I downloaded all the tweets using the hashtags #Astros and #Royals yesterday between noon and 5pm central time.  I cleaned the tweets (stemmed, removed words, etc) down to standardized data.  I also sentiment mined the tweets and categorized them into 20-minute interval buckets.


The first thing I looked at was the volume of tweets by time period throughout the afternoon, by each team's hashtag.

 Note that the #Royals hashtag is generally "beating" the #Astros hashtag throughout the afternoon, then an explosion of #Astros tweets around 2:40 followed by an explosion of #Royals tweets later in the afternoon. Here's what was going on in the game.

12:00-2:40 Pregame, and the first six innings of the game.  They Royals and Astros play a tight first six innings, with the Royals leading in the second inning, with a slight Astros comeback, the Astros lead 3-2 going into the bottom of the seventh.

2:40-3:00 The Astros score three runs in the bottom of the seventh to take a commanding lead.  At this point teams win over 95% of the time with a four run lead with two innings left.  Here's a flavor of #Astros tweets during this time period.

3:00-5:00 The Royals create a massive comeback in the eight inning, scoring five runs, with an additional two in the ninth and win the game.

Looking at data this way, we can bucketize the data into three main times of the game.  Prior to the Astros "big lead", during the Astros lead, and then during the Royals comeback and afterwards.  Here's what that looks like by tweet volume.

This chart demonstrates the correlation between performance and tweet volume, with #Royals outperforming #Astros 2:1 in the later stages of the game.

There's no clear explanation for #Royals outperforming early in the game, though a couple of testable hypotheses:
  • Away teams see more tweet volume, because people can't be "at the game."
  • Some teams just have better Twitter presences.
For one last test, I sentiment mined the tweets for the positivity versus negativity.   These results are less significant, but they do show that the Royals fans were more negative when they were losing, but positivity spiked during the comeback.  

Friday, October 9, 2015

Kansas Tax Revenue Estimates: Are They Accurate?

One of the key arguments in my home State of Kansas right now is about tax revenues.  I've posted on this before, but there's a general argument about the correct tax strategy (more sales? income? consumption? property?).  There's also a more short-term argument: under the current tax plan, will we take in enough money for the budget created this year (FY 2016, July 2015-June 2016).  This blog post will evaluate the accuracy of the revenue estimates, and following posts may seek to refine the revenue estimates.


To explore whether we'll have enough money for this year, we're actually asking another question, which is, are the consensus revenue estimates accurate?  Here's how the process works in a nutshell:
Legislators create a budget with a certain max spending amount plus a little safety margin (called an ending balance), determined by an estimate of tax revenue for the next year.  How are those revenue estimates determined?  In Kansas, we get a bunch of smart people together who look at tax policies and rates, the health of the economy, etc, and determine how much money the State will come in each year.
The question here, thus becomes, how right or wrong are the smart people.*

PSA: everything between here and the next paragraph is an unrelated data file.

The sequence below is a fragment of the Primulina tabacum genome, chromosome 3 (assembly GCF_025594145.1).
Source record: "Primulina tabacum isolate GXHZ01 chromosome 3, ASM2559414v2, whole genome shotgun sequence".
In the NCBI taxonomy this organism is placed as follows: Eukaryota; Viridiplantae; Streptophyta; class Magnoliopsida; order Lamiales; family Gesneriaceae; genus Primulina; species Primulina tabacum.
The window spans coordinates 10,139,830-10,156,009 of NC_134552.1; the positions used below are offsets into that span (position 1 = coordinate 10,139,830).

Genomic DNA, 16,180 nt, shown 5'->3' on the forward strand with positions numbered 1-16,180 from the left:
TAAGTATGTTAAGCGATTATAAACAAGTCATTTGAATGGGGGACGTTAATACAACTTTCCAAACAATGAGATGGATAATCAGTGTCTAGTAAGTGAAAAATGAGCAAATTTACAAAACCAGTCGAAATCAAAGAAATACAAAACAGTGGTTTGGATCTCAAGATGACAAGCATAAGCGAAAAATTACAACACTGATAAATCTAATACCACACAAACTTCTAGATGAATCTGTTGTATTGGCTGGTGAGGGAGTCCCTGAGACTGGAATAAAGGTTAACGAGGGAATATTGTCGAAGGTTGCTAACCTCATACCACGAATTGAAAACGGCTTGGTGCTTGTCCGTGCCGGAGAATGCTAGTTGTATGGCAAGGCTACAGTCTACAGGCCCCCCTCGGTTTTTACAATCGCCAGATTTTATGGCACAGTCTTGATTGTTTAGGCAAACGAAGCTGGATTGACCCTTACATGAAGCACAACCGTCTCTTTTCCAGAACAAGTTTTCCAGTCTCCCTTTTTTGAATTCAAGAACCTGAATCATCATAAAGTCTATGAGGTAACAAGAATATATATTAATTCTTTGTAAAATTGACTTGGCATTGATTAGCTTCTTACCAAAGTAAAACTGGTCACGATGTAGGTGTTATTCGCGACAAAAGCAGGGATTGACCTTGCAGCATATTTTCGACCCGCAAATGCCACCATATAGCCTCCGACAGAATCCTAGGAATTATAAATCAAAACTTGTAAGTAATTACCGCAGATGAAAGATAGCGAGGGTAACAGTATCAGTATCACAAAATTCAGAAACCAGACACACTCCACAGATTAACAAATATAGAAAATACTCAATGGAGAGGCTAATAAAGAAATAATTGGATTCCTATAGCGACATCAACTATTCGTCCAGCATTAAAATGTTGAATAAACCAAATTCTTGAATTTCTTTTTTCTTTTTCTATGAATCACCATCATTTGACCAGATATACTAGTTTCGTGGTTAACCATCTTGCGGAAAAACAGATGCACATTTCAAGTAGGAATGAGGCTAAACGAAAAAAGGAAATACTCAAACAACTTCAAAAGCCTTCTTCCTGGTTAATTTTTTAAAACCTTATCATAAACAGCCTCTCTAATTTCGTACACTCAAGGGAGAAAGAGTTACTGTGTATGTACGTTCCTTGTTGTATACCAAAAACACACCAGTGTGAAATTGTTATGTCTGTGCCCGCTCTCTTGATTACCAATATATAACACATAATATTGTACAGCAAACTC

*As someone who makes projections for the living, I'm well aware of how wrong supposedly smart people can be about projects.


I compared the Kansas consensus revenue estimation group's initial estimates for each year (annualized, not monthly estimates) to the actual outcomes.  The data I used ended in FY 2014, so 2015 is not shown.  But I am really just wanting a historical evaluation, if that data becomes available I'll add it to my charts.   A lot of data visualization here, but also some numbers; what do those numbers look like?

The numbers track together, as we would expect, but visually (read: ocular regression) we see greater variance in recent years.  But that greater variance could be just because we're dealing with larger numbers.  We should really look at this on a percentage basis, like this:

This is actually a fascinating chart, because it points out clearly three "low revenue" misses:  1983 (early 80's recession), 2002 (early 2000's recession), and 2009/2010 (2008 recession).  There are also policy changes tied up in this bit of history, and if you know more about the history of tax policy that might cause any of these volatilizes please comment below.

Another thing that stands out, is that there are relatively few multi-year, non-recession associated negative misses, with none occurring since the mid-1980s.  The misses in 2013 and 2014 (and 2015, not shown) are relative anomalies in that sense.  

Is there another way to look at how accurate revenue estimates are, smoothing for negative misses and bad years?  Here's a five year-moving average version, that looks at absolute deviation.  

That last view is telling, because it shows that over time, the revenue estimates are off by an average of 5.1% negative or positive.  The current amount of "slack" in the budget is $100 million.  By way of comparison, we would expect the average year to by off by about 5.1% or $300 million on current budgetary numbers.  In essence, it's quite likely we could see an overrun of that slack.


Some takeaway bullet points:
  • The revenue estimates historically are fairly accurate, however have an average "miss" of 5% annually.  That 5%, if negative would overrun the current budgetary slack.
  • The largest negative misses historically are associated with major recessions.  But we have seen three consecutive estimate misses, outside of recession conditions.
  • The miss in the last three years is uncharacteristic, as non-recession (ended in 2009) multi-year misses.  That's not good, and could point to something inherently flawed in the revenue estimates.